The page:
An all-round vaccine against corona viruses – vaccine with protein pieces from eight different corona viruses is broadly effective

Comprehensive protection: Researchers have developed a novel broad-spectrum vaccine against coronaviruses that could even protect against future types of viruses. It contains pieces of protein from eight different beta corona viruses and proved to be very effective in tests with mice and monkeys – even against corona viruses whose proteins are not contained in the vaccine. The reason: the combination vaccine promotes the formation of antibodies that primarily target parts of the viral protein that do not change across species.

Corona viruses are very changeable and quickly adapt to new hosts and circumstances through mutations – this is demonstrated by the current corona pandemic: Over time, the SARS-CoV-2 coronavirus has formed numerous variants that are easier to transmit and affect our immune response in parts can undermine. A look at the animal kingdom also shows that there are countless other corona viruses that could make the leap to humans in the future – with the risk of a new pandemic.

However, this also means that classic vaccine development will always lag behind such viruses. No sooner has a vaccine been found against one variant than the next appears.

Preliminary testing shows that the Mosaic-8 vaccine elicits an antibody response even against non-contained virus variants. © Wellcome Leap/ Caltech, Merkin Institute

Spike fragments from different coronaviruses

This is exactly where a new type of vaccine comes in: “We want to develop an all-round vaccine that protects against all SARS-like betacoronaviruses – no matter which animal coronavirus next spreads to humans,” explains Pamela Bjorkman from California Institute of Technology. “At the same time, this type of vaccine could also protect against current and future variants of SARS-CoV-2 without us having to constantly adapt it.”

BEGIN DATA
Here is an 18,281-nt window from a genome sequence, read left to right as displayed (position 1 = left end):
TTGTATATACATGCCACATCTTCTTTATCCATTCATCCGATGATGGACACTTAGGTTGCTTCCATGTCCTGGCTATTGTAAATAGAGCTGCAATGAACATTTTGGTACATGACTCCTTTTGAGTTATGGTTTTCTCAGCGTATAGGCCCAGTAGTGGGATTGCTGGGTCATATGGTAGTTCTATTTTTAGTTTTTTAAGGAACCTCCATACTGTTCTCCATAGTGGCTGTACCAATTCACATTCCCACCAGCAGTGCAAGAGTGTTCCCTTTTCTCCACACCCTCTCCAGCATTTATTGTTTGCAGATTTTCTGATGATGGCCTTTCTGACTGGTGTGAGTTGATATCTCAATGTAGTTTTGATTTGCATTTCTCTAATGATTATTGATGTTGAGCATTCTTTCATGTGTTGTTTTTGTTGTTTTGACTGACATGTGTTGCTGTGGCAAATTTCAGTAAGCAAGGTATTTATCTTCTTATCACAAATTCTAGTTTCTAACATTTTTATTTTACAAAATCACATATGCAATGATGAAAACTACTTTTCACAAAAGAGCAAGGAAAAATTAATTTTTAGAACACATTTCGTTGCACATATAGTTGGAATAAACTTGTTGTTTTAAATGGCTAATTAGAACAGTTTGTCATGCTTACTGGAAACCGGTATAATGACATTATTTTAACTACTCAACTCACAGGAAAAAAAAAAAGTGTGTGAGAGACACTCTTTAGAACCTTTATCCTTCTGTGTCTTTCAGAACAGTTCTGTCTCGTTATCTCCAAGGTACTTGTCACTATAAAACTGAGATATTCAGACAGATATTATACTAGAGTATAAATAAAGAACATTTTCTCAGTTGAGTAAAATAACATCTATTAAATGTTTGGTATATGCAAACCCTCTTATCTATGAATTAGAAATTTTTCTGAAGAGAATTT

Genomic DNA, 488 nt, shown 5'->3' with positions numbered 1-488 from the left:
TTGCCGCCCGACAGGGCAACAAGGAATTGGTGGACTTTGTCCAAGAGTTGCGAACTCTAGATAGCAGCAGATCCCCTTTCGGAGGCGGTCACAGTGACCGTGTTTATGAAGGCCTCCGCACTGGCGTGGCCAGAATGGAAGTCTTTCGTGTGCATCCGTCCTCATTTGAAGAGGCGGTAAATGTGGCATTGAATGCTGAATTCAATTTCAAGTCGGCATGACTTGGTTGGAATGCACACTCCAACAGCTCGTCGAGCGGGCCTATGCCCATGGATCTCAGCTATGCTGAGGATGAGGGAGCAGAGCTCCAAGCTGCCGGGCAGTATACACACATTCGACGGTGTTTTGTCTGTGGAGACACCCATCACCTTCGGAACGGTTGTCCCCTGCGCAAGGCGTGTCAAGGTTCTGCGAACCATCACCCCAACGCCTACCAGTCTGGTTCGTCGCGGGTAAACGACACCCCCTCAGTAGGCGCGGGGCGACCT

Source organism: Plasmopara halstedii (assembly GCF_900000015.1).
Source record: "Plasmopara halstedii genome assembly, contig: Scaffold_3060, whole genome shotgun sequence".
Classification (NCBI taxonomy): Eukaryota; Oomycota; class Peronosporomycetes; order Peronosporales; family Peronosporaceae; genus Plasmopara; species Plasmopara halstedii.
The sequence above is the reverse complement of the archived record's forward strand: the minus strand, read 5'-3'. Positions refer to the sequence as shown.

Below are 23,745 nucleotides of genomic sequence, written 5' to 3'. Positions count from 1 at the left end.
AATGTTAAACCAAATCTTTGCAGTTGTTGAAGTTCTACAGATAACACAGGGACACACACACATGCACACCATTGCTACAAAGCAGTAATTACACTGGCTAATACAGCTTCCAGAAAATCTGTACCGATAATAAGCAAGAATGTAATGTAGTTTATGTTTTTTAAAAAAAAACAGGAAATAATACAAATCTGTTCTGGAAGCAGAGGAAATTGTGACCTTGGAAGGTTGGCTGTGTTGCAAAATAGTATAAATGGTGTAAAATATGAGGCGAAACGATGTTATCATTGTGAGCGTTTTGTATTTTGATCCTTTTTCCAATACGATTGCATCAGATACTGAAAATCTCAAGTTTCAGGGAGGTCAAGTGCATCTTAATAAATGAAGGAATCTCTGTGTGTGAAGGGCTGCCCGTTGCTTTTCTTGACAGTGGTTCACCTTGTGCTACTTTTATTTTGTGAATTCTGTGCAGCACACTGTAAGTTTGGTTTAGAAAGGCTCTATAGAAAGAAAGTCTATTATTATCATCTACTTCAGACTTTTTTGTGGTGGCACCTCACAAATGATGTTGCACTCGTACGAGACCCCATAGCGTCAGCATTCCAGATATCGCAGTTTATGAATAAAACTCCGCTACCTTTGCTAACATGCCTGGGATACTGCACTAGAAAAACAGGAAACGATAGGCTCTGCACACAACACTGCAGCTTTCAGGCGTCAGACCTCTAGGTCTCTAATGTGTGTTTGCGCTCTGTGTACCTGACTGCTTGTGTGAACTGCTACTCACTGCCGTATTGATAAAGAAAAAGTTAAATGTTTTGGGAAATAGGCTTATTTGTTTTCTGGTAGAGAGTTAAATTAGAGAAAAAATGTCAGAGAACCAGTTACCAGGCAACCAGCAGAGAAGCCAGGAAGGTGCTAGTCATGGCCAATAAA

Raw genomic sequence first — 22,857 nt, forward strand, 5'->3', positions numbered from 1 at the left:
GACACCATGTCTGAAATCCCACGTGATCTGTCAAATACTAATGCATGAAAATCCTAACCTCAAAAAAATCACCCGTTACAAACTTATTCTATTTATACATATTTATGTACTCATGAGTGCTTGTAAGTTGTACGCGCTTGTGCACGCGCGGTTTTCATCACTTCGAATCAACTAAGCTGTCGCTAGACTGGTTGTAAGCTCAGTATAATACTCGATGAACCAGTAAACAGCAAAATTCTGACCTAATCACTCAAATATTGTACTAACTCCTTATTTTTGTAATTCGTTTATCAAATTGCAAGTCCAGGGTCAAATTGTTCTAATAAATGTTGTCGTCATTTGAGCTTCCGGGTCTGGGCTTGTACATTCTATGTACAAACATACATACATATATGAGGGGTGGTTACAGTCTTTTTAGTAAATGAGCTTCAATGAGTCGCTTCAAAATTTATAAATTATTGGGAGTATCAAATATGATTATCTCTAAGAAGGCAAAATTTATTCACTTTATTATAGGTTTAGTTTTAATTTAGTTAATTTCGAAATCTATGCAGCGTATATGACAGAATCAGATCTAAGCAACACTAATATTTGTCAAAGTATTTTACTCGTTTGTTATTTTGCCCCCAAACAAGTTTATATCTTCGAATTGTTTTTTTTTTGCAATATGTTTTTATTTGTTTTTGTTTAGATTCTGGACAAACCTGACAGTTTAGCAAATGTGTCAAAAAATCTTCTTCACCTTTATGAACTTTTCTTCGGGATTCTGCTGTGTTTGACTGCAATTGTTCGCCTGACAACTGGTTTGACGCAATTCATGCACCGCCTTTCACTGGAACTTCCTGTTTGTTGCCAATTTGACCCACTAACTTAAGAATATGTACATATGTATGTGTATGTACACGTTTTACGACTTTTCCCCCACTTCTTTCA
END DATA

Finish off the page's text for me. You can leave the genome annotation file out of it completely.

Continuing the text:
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In order to achieve such broad-spectrum protection, Bjorkman’s team has developed a vaccine whose central component – a nanoparticle – consists of a “sticky” carrier protein. Pieces of the viral spike protein are then mounted on its surface. In the current test vaccine “Mosaic-8”, these are the binding sites of eight different betacoronaviruses, including SARS-CoV2, the bat virus RaTG13, a form of coronavirus that has been detected in pangolins, and five other bat viruses similar to the pandemic pathogen.

Little changeable attack targets

The idea behind it: When our immune system comes into contact with so many different viral proteins, it looks for recognition markers and points of attack that are the same for everyone. The defense would therefore have to form antibodies primarily against the parts of the viral protein that differ little or not at all from the various corona viruses – and which will therefore probably be hardly changed in future variants.

In fact, preliminary studies on the Mosaic-8 vaccine showed that the immune system of mice produced more broadly effective antibodies after vaccination. “These bind preferentially to conserved epitopes of the binding site,” the researchers report.